I made my pick and the other boy went to a pet home. I've seen glimpses of him in his new home and he's a beloved pet, companion, running buddy, etc.

Knock on wood - so far so good about my pick. He has turned out very nice. Both breeder and I are very happy with him.

His brother who I was looking closely at who ended up in a pet home - looks very similar to Jovi. His owners clearly love him.

If you are asking if pet homes are getting the short end of the stick because by the time they are allowed to select a puppy (if they even are), the best 1-3 pups in the litter have already been selected by the breeder, stud owner, and or interested person seeking a show dog who meets the breeder's qualifications.... my answer is, not really.

Many litters that I've seen through friends who are breeders - there is not a single bad pup in the litter. The differences which make a pup a show pick or not - may not even be that apparent at 8 weeks old. A friend of mine got a possible show pup, but the breeder told her to wait until pup is about 6 months old to see how she has turned out - before deciding on showing or not. If my friend's pup is not show quality for one reason or other, she still has a wonderful pet who she and her husband love very much.

882616


Adding a little extra for funness. :)

Their dad was originally offered to somebody looking for a show pup. From what I remember she originally looked at the breeder's first pick and my boy. She thought that the breeder's pick boy was too big and my boy was too small - and she wanted one that was somewhere in the middle. I'm glad she was that picky - because a week later it meant I got to bring him home.

I know this story, btw, because I met this person at a show and she was astounded at how nice he turned out. :)

My boy was not intended to be a show dog - but he turned out very nice and got my foot in the door. More importantly - he's my favorite boy and knows it. He's also given me two very special boys who in many ways are chips off the old block.
 

·
Registered
Joined
·
9,002 Posts
To me, a show home is a rarity- I don't seek them out, and unless that home is someone I know to be super ethical, I would always prefer my puppies be beloved companions.. which is why so few of my dogs are ODs because I have to Q them myself having not put any offspring in high level performance or show homes. And when someone IS interested in possibly doing something competitive w their pet, they fizzle out if not already involved- you have to have thick skin!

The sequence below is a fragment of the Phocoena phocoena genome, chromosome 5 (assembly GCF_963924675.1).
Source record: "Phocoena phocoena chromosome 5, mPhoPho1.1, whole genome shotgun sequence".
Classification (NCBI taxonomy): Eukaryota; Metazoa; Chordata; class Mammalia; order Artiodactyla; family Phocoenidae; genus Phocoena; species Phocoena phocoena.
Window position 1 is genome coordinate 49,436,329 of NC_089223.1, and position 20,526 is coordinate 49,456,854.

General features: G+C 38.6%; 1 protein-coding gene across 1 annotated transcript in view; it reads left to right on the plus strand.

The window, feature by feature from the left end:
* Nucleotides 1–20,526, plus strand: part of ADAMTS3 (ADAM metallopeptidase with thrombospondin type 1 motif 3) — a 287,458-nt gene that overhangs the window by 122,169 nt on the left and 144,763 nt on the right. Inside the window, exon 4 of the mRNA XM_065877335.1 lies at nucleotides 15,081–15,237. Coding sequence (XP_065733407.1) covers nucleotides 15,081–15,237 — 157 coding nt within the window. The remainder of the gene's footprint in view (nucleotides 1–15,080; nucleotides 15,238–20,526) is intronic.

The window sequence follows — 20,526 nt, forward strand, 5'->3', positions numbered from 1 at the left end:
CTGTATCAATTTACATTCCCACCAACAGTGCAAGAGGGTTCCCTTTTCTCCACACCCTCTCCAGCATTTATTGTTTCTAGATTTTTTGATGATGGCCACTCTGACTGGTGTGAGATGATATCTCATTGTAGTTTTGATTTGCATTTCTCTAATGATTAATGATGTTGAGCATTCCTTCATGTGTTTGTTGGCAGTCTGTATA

that said, when selecting a keeper or a pup for a show home, I know one thing- my pick may not be the other person's pick. We all have our own biases, and desires. I look at temperament the entire I'm raising a litter, and formally have them tested at 7 weeks, but it is a rare note that the tester brings to me that I wasn't aware of already. I usually keep back two of my planned keeper gender and hang onto those two til they are 16-20 weeks, when I make my final cut or keep both.
I DO change registrations, from limited to full, when someone catches the 'bug' doing performance, and wants to do conformation, as long as I am not worried about trusting them- like, for instance, if Diane told me she wanted to start showing Logan, I would have zero issue changing it for her. She has done lots with him, for a pet person, and she's trustworthy. But someone who hasn't gotten involved in the first year or so of a pup's life, they are going to stay pets forever and that's a great job for all puppies imo. So intent ? I always consider what someone says they intend to do- else couldn't put right pup with them... but I never expect they will excel at that intended activity unless they already are competing. Preference? No probably not- that'd set me up for disappointment when they fizzle out.. and I truly do believe a pet is the best job.
 

·
Registered
Joined
·
289 Posts
As someone who is primarily interested in performance, I don't really worry about first or last pick. There is no way to judge a performance prospect at 8 weeks. You cannot tell whether they will have good eyesight, a good memory, biddability, intelligence, etc. My current golden boy was a "leftover". I waffled so long on whether I wanted a pup, all the pups got claimed. Then someone backed out, the breeder asked if I was still interested, and I said yes. He has turned out to be the best dog I've ever owned.